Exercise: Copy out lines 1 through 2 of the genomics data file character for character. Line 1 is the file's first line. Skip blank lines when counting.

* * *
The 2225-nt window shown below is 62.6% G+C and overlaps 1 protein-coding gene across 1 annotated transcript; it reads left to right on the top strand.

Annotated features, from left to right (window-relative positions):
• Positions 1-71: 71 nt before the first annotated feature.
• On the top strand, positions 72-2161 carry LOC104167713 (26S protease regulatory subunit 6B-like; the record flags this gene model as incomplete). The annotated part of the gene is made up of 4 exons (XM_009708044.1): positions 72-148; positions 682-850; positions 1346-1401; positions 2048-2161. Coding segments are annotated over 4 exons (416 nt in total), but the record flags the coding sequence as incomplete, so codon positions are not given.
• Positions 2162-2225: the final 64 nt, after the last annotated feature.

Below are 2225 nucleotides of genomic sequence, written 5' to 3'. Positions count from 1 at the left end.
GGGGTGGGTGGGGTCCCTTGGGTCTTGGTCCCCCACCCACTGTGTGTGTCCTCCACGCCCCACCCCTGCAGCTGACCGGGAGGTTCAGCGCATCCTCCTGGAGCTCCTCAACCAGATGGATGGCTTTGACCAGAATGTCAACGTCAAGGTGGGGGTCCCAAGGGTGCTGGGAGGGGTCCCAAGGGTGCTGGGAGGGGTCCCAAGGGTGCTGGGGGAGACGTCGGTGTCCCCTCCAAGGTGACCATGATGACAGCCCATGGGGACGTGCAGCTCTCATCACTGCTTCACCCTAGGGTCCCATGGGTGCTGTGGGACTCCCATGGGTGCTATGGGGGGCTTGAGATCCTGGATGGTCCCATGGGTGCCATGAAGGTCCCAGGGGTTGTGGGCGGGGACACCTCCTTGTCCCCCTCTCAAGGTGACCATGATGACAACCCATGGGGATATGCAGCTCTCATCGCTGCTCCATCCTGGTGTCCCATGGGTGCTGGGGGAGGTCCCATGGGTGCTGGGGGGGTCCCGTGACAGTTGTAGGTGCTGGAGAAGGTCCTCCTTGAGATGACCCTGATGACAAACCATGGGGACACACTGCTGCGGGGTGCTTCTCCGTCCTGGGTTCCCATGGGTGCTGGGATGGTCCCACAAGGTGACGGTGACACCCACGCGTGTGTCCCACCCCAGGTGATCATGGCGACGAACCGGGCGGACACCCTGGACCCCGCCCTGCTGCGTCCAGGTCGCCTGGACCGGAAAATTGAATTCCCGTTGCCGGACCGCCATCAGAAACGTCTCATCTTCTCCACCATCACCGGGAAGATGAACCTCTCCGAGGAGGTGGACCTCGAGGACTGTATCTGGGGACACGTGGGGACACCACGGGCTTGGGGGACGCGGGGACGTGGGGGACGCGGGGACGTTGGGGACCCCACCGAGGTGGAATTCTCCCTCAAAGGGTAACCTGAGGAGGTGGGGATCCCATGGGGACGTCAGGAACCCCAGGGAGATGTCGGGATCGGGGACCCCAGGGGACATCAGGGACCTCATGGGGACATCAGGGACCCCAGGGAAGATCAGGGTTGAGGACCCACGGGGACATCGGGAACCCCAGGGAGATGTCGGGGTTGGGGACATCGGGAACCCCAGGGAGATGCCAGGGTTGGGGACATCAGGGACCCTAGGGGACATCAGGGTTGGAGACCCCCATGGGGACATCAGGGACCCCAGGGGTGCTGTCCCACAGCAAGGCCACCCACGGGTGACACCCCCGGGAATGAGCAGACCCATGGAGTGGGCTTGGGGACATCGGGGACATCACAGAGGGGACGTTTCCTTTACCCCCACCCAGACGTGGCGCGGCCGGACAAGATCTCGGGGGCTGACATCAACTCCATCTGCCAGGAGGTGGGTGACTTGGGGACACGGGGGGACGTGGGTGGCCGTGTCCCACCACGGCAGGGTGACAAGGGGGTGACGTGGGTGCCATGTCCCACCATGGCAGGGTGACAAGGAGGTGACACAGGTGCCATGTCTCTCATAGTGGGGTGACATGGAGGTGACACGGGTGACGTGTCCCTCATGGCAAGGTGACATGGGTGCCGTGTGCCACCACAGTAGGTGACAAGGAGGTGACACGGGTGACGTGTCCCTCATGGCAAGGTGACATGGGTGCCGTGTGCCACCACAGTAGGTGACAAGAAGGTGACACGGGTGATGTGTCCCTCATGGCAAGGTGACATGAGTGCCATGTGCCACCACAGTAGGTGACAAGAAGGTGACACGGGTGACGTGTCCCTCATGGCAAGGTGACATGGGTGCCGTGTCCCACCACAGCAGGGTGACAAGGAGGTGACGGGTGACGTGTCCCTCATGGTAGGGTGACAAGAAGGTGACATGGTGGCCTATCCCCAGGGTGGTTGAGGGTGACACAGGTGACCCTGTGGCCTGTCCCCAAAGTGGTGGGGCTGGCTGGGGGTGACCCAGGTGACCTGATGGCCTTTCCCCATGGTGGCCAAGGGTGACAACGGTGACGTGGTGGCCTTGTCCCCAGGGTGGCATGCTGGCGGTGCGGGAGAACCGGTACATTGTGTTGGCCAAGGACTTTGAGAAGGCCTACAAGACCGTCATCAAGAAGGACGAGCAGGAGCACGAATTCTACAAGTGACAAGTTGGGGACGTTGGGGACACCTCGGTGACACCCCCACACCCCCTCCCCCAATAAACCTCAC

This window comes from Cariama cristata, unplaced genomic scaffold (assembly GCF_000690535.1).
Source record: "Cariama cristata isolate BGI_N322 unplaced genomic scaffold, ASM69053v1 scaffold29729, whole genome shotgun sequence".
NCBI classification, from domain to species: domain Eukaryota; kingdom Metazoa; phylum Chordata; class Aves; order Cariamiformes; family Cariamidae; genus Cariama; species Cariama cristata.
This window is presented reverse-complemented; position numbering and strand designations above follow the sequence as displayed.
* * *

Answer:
The 2225-nt window shown below is 62.6% G+C and overlaps 1 protein-coding gene across 1 annotated transcript; it reads left to right on the top strand.

Annotated features, from left to right (window-relative positions):